My Herald pal Bridget Carey has an interesting story in Tuesday's paper about Sezmi, a service that combines over-the-air television with on-line feeds of a handful of cable channels. Personally, I'm dubious that Sezmi is going to catch on; a service that offers so few channels will appeal mostly to people who watch little or no TV, yet the price ($149 per television set start-up costs, plus a $5 monthly fee) is way above what anybody is likely to pay just to watch the evening news once in a while.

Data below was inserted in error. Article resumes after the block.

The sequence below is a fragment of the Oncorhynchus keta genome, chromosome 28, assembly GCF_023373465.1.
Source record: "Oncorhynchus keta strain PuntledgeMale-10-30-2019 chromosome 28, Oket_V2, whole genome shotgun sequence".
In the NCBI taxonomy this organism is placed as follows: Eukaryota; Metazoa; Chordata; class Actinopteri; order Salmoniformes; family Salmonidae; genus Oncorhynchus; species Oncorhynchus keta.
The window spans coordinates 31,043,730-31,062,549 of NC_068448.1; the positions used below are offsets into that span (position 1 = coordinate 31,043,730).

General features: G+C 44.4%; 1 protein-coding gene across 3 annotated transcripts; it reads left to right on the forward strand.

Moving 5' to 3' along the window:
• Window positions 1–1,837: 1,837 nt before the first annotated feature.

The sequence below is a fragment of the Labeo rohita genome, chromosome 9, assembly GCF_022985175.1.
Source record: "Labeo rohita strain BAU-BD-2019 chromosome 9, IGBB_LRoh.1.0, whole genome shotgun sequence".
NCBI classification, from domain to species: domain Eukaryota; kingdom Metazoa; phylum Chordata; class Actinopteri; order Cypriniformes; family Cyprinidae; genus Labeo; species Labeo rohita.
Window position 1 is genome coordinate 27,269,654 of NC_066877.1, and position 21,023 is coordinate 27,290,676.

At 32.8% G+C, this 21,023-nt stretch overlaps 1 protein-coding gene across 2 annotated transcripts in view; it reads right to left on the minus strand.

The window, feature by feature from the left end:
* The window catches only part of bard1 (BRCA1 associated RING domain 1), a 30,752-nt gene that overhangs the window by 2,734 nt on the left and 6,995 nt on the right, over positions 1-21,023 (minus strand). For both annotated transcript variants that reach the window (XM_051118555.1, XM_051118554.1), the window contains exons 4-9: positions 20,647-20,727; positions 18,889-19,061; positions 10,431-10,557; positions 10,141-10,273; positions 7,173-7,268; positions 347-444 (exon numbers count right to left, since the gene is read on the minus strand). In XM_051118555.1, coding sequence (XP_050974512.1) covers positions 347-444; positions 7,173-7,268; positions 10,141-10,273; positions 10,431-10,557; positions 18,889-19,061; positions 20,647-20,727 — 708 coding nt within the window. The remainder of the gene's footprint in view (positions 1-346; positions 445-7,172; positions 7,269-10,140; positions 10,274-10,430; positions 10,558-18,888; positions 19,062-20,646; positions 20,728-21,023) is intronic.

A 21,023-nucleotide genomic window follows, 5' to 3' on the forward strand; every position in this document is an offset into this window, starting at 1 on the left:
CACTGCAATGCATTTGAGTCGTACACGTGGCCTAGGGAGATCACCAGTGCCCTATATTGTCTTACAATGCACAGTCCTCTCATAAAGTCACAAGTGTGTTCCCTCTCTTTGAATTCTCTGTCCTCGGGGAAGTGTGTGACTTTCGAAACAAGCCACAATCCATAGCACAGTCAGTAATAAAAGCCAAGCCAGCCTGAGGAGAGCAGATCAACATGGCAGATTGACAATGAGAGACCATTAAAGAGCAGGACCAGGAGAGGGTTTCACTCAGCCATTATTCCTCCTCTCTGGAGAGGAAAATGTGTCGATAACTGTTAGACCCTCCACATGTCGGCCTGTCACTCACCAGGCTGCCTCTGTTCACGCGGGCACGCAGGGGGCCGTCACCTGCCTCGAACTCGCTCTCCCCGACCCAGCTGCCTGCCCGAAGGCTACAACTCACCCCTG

That doesn't mean that on-line TV viewing isn't the future. When I talk to college journalism classes, the vast majority of students tell me they don't have cable service, and a startling number don't even have TV sets. Instead, they watch their programming at sites like Hulu.com. Meanwhile, network executives get all twitchy with glee at the prospect of eliminating local affiliates, the expensive and balky middlemen in getting their programming to the public. When somebody figures out an easy, viewer-friendly way of getting on-line feeds into a television set, TV as we know it will be gone in a flash.